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19 June 2009

Body piercings not always safe

The risks of body piercings.

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Red Sonia wanted a look to die for -- and she got it.

Sonia, whose real name was Lesley Hovvels, once appeared on British television to show off her more than 100 body piercings.

But the 39-year-old Welsh woman died earlier this year of a massive infection caused by her failure to properly care for the dozens of piercings in her nose, ears, lips and other body parts.

It's an extreme case. But doctors warn that recent medical journals have chronicled hundreds of cases of injury, infection and even death caused by piercings gone bad.

"In many cases, it's safe to say, the guy who cuts your hair has more training than the guy who pierces you," says Dr. Shari Welch, an emergency room physician at LDS Hospital in Salt Lake City, USA.

"It's pretty scary stuff," says Welch, who recently saw a 19-year-old woman nearly suffocate because emergency room doctors had trouble getting a breathing tube past the piercings on her tongue.

In another incident, a 19-year-old man's urethra was "shredded," Welch says, after a car accident that ripped loose a small ring from his penis.

"For his life, he's going to have trouble urinating," she says. "I'm sure he wasn't thinking of that when he made this fashion choice."

Nobody knows exactly how many people are pierced in the United States, but the number certainly is in the millions -- and growing rapidly, as a look around will tell you.

Piercers often lack training
Yet many piercers are poorly trained or not trained at all, leaving their customers at risk of infection or worse.

"A lot of piercers don't have skill or care, and that's dangerous," says Elayne Angel, a New Orleans piercer and board member of the Association of Professional Piercers. "I see a lot of bad piercing."

"You have to take care in choosing your piercer," Angel says. "Too many people think that, just because somebody is charging them money, that person is a professional."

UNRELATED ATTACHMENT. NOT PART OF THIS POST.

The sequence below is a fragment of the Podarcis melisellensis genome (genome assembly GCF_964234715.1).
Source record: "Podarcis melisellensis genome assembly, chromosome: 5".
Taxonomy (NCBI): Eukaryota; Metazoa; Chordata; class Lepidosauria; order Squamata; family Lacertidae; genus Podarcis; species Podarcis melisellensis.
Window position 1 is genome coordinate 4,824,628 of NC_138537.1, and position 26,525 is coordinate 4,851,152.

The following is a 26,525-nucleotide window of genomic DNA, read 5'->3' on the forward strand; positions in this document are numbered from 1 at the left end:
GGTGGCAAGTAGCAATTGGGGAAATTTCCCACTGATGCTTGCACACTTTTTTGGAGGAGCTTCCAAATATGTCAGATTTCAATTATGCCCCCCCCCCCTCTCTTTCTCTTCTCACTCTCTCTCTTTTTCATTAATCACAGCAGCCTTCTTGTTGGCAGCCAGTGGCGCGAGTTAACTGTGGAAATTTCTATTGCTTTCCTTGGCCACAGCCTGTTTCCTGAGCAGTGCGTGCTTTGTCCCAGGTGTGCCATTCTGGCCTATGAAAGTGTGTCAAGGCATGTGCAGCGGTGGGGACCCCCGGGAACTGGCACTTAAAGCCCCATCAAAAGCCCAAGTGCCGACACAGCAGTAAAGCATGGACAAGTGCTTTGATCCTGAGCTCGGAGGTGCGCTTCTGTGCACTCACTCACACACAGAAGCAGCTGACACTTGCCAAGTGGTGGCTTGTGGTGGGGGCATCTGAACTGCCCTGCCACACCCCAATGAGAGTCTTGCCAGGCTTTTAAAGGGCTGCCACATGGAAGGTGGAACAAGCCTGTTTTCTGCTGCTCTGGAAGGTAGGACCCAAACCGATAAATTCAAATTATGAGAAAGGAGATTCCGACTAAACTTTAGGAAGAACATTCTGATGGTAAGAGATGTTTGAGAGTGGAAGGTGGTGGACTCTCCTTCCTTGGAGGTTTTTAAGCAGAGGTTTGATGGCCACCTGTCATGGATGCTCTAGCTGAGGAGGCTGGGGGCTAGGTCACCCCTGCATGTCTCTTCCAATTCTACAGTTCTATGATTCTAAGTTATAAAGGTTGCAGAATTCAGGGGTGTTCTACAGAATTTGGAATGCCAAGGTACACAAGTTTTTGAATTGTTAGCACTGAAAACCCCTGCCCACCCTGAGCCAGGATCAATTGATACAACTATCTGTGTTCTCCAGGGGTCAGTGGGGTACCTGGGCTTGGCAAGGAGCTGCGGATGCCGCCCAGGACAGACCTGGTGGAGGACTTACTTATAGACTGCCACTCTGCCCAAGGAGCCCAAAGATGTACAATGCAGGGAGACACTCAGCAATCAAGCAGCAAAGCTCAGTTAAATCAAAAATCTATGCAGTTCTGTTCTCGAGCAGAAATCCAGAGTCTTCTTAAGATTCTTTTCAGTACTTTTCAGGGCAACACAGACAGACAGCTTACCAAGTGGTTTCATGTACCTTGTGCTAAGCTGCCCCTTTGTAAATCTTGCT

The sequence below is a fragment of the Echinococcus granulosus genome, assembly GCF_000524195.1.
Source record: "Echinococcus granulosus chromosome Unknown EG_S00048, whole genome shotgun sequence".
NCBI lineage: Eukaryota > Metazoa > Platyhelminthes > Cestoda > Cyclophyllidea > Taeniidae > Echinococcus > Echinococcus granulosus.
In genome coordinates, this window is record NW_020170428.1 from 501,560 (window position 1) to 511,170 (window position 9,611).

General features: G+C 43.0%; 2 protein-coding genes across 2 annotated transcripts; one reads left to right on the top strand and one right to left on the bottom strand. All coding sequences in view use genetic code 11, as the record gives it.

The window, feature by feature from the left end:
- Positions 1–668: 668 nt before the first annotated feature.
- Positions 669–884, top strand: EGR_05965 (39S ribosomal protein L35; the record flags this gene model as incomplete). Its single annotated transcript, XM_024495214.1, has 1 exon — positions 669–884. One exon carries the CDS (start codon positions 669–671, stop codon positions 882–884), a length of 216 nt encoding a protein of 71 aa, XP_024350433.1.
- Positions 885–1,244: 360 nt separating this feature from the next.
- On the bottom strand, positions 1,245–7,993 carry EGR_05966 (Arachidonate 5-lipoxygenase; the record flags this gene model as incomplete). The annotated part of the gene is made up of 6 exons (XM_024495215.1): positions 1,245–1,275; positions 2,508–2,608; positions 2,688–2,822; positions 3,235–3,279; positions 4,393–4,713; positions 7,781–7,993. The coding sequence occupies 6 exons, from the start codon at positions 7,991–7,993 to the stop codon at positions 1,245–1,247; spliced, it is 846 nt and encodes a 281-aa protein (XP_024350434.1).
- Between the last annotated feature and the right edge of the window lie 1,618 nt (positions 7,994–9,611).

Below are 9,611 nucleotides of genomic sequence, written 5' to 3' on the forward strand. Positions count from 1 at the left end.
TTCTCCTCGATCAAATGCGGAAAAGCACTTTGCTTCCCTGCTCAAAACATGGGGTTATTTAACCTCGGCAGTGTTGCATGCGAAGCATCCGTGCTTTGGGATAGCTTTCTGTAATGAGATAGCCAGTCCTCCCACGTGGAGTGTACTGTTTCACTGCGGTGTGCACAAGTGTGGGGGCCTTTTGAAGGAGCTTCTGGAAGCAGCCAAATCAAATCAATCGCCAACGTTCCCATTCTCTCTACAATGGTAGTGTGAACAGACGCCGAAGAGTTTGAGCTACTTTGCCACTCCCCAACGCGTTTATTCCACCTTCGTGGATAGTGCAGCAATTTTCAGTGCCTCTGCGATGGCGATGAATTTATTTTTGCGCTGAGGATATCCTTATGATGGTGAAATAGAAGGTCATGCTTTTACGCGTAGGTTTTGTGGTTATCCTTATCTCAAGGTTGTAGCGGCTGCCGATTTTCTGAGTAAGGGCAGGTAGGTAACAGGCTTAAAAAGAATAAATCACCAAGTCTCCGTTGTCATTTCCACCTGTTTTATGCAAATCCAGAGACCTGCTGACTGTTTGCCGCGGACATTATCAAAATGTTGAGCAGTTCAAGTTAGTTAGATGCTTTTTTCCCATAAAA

Sanitation is perhaps the biggest problem. From Welch's review of the medical literature on piercing, she estimates that more than one in five body piercings results in an infection.

Welch also has seen at least one piercing-related death: an 18-year-old woman whose organs shut down from infection 10 days after she got her tongue pierced.

Failure to follow sanitary procedures -- either during the piercing or after -- can lead to staph, strep, tetanus or hepatitis infections, Welch says. Unsanitary piercing also can carry a risk of contracting HIV, the virus that causes AIDS.

Adding to the problem is the increasing popularity of piercings in areas such as the navel, ear cartilage, tongue and genitals.

Compared to the traditional pierced earlobe, these other areas are more difficult to take care of and more likely to become infected, says Myrna Armstrong, a professor of nursing at Texas Tech University Health Sciences Center in Lubbock.

"We did some work with high school students and found a 50 percent rate of infection in navel piercings," Armstrong says. "The problem is, the area is moist, it's irritated by waistbands and it gets fuzzies. And people don't look at it."

As for the increasingly popular genital piercings, Armstrong says there's little medical literature on them.

"Nobody wants to deal with it," she says. "But certainly we know that genital piercings are increasing."

 
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